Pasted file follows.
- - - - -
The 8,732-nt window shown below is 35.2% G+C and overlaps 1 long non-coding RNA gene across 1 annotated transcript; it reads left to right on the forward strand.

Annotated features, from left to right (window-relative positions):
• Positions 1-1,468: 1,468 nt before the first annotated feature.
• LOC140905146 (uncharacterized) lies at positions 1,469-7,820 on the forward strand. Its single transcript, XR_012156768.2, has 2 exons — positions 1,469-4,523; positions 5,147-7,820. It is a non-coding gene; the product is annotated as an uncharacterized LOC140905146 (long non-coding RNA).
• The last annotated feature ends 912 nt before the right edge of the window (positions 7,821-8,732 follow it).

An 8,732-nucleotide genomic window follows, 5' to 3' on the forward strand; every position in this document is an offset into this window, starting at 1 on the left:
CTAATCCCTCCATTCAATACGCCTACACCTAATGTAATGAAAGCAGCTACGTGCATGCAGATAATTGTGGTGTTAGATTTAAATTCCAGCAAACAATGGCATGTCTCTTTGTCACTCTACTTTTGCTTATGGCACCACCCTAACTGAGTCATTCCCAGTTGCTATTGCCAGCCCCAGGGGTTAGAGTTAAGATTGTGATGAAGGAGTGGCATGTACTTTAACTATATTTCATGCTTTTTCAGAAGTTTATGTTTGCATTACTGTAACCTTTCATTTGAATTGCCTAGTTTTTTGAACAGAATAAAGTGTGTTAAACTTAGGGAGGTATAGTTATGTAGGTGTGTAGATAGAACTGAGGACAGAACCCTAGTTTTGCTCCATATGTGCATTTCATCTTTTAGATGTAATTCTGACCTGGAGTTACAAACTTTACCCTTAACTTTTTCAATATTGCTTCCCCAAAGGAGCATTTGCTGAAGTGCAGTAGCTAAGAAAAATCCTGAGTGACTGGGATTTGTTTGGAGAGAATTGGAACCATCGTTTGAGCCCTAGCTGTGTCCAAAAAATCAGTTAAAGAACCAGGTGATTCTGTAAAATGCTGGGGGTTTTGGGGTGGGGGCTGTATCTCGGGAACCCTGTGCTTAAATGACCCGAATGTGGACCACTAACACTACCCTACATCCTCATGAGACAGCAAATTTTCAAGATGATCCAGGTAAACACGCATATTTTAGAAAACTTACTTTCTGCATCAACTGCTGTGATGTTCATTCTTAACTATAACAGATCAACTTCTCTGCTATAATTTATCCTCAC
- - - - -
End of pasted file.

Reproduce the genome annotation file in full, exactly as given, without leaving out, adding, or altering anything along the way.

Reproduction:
The 8,732-nt window shown below is 35.2% G+C and overlaps 1 long non-coding RNA gene across 1 annotated transcript; it reads left to right on the forward strand.

Annotated features, from left to right (window-relative positions):
• Positions 1-1,468: 1,468 nt before the first annotated feature.
• LOC140905146 (uncharacterized) lies at positions 1,469-7,820 on the forward strand. Its single transcript, XR_012156768.2, has 2 exons — positions 1,469-4,523; positions 5,147-7,820. It is a non-coding gene; the product is annotated as an uncharacterized LOC140905146 (long non-coding RNA).
• The last annotated feature ends 912 nt before the right edge of the window (positions 7,821-8,732 follow it).

An 8,732-nucleotide genomic window follows, 5' to 3' on the forward strand; every position in this document is an offset into this window, starting at 1 on the left:
CTAATCCCTCCATTCAATACGCCTACACCTAATGTAATGAAAGCAGCTACGTGCATGCAGATAATTGTGGTGTTAGATTTAAATTCCAGCAAACAATGGCATGTCTCTTTGTCACTCTACTTTTGCTTATGGCACCACCCTAACTGAGTCATTCCCAGTTGCTATTGCCAGCCCCAGGGGTTAGAGTTAAGATTGTGATGAAGGAGTGGCATGTACTTTAACTATATTTCATGCTTTTTCAGAAGTTTATGTTTGCATTACTGTAACCTTTCATTTGAATTGCCTAGTTTTTTGAACAGAATAAAGTGTGTTAAACTTAGGGAGGTATAGTTATGTAGGTGTGTAGATAGAACTGAGGACAGAACCCTAGTTTTGCTCCATATGTGCATTTCATCTTTTAGATGTAATTCTGACCTGGAGTTACAAACTTTACCCTTAACTTTTTCAATATTGCTTCCCCAAAGGAGCATTTGCTGAAGTGCAGTAGCTAAGAAAAATCCTGAGTGACTGGGATTTGTTTGGAGAGAATTGGAACCATCGTTTGAGCCCTAGCTGTGTCCAAAAAATCAGTTAAAGAACCAGGTGATTCTGTAAAATGCTGGGGGTTTTGGGGTGGGGGCTGTATCTCGGGAACCCTGTGCTTAAATGACCCGAATGTGGACCACTAACACTACCCTACATCCTCATGAGACAGCAAATTTTCAAGATGATCCAGGTAAACACGCATATTTTAGAAAACTTACTTTCTGCATCAACTGCTGTGATGTTCATTCTTAACTATAACAGATCAACTTCTCTGCTATAATTTATCCTCAC